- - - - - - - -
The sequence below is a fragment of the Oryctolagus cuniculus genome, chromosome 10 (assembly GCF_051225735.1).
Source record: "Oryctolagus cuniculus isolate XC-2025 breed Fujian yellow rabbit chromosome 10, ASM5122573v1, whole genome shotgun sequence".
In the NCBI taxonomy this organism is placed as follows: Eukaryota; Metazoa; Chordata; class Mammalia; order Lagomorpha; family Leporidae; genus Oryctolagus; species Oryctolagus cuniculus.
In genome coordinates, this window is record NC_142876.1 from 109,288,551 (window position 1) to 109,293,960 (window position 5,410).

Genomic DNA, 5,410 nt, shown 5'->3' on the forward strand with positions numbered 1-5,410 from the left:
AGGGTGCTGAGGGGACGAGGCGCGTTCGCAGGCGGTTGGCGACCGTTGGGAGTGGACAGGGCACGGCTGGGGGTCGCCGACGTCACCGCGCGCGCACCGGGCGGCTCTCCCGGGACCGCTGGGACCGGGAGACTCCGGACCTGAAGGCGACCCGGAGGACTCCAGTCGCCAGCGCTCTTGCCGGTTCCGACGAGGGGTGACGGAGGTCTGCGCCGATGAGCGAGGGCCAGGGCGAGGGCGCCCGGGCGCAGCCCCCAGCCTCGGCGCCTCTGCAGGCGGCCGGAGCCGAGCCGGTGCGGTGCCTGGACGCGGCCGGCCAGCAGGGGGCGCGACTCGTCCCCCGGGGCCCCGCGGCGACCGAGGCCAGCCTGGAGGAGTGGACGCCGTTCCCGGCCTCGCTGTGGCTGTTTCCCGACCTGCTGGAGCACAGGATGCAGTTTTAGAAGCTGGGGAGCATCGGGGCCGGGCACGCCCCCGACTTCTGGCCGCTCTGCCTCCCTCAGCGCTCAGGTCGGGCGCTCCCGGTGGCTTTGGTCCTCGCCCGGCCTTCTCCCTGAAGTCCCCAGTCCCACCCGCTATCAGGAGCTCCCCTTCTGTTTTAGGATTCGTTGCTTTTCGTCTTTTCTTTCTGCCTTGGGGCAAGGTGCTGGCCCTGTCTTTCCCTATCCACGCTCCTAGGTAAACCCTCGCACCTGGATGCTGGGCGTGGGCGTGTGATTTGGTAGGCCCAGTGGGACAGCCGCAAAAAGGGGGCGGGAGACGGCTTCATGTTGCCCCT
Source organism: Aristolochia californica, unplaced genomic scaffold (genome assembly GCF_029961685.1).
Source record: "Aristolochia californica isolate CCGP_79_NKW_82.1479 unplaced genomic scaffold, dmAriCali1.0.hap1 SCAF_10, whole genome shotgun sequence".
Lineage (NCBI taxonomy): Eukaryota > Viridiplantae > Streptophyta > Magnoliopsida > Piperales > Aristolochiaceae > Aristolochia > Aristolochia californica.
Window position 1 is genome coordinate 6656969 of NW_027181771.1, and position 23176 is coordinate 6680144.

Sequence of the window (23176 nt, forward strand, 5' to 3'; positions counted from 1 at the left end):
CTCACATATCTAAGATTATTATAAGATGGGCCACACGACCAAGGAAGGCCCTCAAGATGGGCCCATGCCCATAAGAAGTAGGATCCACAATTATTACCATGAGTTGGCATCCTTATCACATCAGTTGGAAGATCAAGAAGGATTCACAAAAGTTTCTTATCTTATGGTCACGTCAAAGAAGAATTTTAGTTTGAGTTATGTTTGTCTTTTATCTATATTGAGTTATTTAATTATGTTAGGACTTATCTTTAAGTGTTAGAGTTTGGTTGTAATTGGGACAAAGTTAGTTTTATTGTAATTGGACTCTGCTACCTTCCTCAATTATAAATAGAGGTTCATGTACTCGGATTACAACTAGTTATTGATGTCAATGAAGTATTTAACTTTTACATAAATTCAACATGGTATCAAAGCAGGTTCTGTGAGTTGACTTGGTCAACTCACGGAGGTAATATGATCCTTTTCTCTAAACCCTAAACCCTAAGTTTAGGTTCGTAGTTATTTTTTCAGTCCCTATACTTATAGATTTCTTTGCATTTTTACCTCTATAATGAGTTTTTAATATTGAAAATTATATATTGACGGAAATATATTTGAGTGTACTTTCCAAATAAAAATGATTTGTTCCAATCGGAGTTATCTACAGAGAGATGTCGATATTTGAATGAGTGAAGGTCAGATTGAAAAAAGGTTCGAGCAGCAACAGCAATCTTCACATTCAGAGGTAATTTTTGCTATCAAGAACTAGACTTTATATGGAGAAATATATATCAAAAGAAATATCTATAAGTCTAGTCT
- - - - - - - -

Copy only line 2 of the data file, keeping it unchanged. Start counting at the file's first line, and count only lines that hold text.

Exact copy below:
Source record: "Oryctolagus cuniculus isolate XC-2025 breed Fujian yellow rabbit chromosome 10, ASM5122573v1, whole genome shotgun sequence".